# Classical Electromagnetism

## Chapter 8: Laplace's equation in Cylindrical Coordinates

### By Mark Lawrence

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• Support our advertisers. Thanks, Mark ## Three Dimensional Boundary Value Problems in Spherical Coordinates

In this chapter we'll be working in spherical coordinates. We'll look for solutions to Laplace's equation. Later we'll apply boundary conditions to find specific solutions. s lies in the x-y plane, an angle φ up from the x axis. The relevant equations are:

 x = r sin θ cos φ y = r sin θ sin φ z = r cos θ r = √ (x2 + y2 + z2) θ = arctan( √ (x2 + y2) / z ) φ = arctan( y / x )

Laplace's equation for the potential in the absence of sources is:

Ñ2Φ = 0

Ñ2 in spherical coordinates is:

 1 ∂ ∂ 1 ∂ ∂ 1 ∂ Ñ2 = r2 + sin θ + r2 ∂r ∂r r2sin θ ∂θ ∂θ r2sin2θ ∂φ2

We'll presume that our solution is separable, that is Φ( r, θ, φ ) = R(r)P(θ)Q(φ). We can check the separability assumption later. Laplace's equation is a second order differential equation, so if we find two unique solutions we've done it. Generally speaking, if the boundary conditions are separable, there's a good chance the solution is separable. If the boundary conditions are not separable, most likely we're hosed. Now,

Ñ2Φ(r,θ,φ) = Ñ2R(r)P(θ)Q(φ).

P is independent of r and φ, so it can be pulled through the r and φ partial derivatives. Similarly R is independent of θ and z, so it can be pulled through the θ and φ partial derivatives. Q is independent of r and θ, so it can be pulled through the r and θ partial derivatives.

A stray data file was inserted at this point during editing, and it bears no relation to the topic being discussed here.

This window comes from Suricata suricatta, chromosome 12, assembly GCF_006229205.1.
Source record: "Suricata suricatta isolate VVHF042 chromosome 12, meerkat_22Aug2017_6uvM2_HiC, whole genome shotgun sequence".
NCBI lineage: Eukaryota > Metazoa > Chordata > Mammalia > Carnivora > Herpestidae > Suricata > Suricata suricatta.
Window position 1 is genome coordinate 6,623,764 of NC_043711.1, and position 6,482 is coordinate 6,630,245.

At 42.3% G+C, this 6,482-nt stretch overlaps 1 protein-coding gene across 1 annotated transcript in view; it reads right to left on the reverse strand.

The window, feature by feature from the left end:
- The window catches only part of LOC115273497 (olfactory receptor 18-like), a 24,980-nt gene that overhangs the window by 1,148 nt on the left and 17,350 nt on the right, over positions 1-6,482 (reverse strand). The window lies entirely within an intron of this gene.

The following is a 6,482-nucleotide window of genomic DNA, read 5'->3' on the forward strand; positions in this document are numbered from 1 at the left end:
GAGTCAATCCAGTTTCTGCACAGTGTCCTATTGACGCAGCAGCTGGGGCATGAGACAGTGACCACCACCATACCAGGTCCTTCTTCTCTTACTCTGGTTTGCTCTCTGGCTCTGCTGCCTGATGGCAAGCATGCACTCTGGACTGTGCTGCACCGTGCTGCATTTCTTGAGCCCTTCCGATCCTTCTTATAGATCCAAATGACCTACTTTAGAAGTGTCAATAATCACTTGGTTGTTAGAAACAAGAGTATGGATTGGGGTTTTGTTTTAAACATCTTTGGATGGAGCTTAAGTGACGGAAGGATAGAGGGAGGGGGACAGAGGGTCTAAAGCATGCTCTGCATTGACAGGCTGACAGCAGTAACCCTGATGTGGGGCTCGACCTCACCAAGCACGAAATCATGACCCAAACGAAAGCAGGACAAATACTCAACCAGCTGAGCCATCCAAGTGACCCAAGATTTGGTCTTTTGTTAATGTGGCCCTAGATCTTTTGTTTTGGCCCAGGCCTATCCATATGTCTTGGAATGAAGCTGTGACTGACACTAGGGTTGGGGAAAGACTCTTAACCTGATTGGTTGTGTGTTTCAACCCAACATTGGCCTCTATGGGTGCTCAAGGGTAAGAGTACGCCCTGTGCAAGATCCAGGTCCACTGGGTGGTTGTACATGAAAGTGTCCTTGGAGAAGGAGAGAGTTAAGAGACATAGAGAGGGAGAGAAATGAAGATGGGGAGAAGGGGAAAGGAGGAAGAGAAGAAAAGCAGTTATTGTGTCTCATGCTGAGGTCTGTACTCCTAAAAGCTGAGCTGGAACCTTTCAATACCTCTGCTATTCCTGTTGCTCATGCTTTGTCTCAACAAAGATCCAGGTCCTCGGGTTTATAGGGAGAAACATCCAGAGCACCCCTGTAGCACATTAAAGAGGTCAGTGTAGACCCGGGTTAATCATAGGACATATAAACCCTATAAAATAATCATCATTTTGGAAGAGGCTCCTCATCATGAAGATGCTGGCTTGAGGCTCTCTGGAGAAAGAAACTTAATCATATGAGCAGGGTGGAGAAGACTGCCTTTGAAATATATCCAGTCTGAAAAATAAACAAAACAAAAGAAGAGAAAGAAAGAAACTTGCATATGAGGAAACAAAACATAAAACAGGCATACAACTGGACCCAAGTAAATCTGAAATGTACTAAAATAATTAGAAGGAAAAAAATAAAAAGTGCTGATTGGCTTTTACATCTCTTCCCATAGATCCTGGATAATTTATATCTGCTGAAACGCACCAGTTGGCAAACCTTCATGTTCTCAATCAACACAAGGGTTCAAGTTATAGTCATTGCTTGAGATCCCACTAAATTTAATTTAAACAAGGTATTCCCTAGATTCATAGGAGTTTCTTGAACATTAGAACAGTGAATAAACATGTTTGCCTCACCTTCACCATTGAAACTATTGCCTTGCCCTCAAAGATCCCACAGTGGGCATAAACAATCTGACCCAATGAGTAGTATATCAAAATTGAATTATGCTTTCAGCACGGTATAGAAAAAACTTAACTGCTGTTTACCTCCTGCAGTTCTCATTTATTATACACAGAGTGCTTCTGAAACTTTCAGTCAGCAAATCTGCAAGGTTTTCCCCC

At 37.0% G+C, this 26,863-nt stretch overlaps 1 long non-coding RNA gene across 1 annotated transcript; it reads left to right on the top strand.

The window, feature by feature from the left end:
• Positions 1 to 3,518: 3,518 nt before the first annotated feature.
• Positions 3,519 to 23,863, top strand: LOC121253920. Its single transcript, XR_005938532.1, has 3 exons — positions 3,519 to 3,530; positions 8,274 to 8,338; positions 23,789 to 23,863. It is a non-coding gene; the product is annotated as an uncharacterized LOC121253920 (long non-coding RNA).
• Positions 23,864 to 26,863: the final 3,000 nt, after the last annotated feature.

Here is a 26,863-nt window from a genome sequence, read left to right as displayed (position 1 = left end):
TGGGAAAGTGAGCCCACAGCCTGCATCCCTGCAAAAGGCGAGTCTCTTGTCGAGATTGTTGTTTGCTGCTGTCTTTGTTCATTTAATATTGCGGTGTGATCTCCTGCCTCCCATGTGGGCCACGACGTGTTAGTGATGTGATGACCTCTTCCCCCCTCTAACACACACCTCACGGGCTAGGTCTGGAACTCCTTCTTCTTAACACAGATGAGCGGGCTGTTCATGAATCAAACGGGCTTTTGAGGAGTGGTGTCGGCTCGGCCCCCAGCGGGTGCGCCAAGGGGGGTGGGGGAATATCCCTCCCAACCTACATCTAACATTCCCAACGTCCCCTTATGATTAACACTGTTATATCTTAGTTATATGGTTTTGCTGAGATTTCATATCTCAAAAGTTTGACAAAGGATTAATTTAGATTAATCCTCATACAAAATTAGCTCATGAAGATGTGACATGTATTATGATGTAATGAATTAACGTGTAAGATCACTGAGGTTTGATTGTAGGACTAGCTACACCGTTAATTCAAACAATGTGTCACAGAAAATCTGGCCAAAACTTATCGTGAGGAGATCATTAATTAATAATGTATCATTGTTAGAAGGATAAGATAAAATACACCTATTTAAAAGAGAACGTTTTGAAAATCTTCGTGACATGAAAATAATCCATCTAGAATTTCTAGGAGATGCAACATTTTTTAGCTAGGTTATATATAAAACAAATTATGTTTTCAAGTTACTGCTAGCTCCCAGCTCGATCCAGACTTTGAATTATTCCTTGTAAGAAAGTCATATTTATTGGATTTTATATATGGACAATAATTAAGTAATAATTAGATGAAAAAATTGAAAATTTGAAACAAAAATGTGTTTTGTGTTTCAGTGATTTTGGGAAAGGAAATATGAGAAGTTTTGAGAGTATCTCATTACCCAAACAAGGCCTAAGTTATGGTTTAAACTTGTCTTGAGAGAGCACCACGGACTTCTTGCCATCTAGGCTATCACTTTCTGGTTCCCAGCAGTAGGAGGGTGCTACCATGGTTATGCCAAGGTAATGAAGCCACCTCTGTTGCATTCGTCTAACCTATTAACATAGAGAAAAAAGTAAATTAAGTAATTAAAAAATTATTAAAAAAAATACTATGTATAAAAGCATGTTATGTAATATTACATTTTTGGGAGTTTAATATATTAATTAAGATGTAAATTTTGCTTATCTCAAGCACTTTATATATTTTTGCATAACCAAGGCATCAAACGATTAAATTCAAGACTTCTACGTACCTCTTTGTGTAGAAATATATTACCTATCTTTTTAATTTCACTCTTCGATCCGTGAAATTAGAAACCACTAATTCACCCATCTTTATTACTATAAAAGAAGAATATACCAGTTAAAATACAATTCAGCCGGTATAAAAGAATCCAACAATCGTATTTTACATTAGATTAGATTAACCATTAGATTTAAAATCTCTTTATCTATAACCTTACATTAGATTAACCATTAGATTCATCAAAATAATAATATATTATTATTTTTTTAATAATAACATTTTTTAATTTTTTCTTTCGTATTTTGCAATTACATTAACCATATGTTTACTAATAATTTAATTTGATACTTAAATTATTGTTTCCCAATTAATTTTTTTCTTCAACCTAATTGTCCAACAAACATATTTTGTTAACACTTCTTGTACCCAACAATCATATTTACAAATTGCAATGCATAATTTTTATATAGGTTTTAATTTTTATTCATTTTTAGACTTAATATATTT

PQ ∂ ∂R RQ ∂ ∂P RP ∂Q Ñ2RPQ = r2 + sin θ + r2 ∂r ∂r r2sin θ ∂θ ∂θ r2sin2θ ∂φ2

Now multiply the entire equation by r2sin2θ / RPQ:

 sin2θ ∂ ∂R sin θ ∂ ∂P 1 ∂Q Ñ2RPQ = r2 + sin θ + R ∂r ∂r P ∂θ ∂θ Q ∂φ2

Now there's a portion which depends only on φ. We'll set that portion equal to a separation variable, -m2.

 ∂2Q = -m2Q ∂φ2
 sin2θ ∂ ∂R sin θ ∂ ∂P r2 + sin θ =  m2 R ∂r ∂r P ∂θ ∂θ

We can solve the Q equation immediately - this is just sines and cosines. We'll choose to represent the solutions as Q = Amcos mφ + Bm sin mφ. The remaining equation still needs a bit of work. If m = 0, the solution is Q = A0 + B0 φ. Normally B0 will be zero, as the linear solution rarely makes any physical sense. So m = 0 normally means we're dealing with a problem which has symmetry about the z axis, often referred to as azimuthal symmetry. These problems come up with some frequency, so we'll look into them in more detail in a moment.

We'll divide the remaining equation through by sin2θ,  resulting in:

 1 ∂ ∂R 1 ∂ ∂P m2 r2 + sin θ - = 0 R ∂r ∂r P sin θ ∂θ ∂θ sin2θ

Now there's a portion which depends only on r. We'll set that portion equal to a separation variable, l(l+1). This seems to come out of thin air a bit - it's because this equation has been solved for over a hundred years, and it's well known now what to do at each stage. While we're at it, we'll substitute U(r) = rR(r), another trick known for a hundred years. In the 1880's, when all physics problems were known to be solved and all that was left for the graduate students was the next few decimal places, this is all graduate students did: mess with Laplace's equation in various coordinate systems.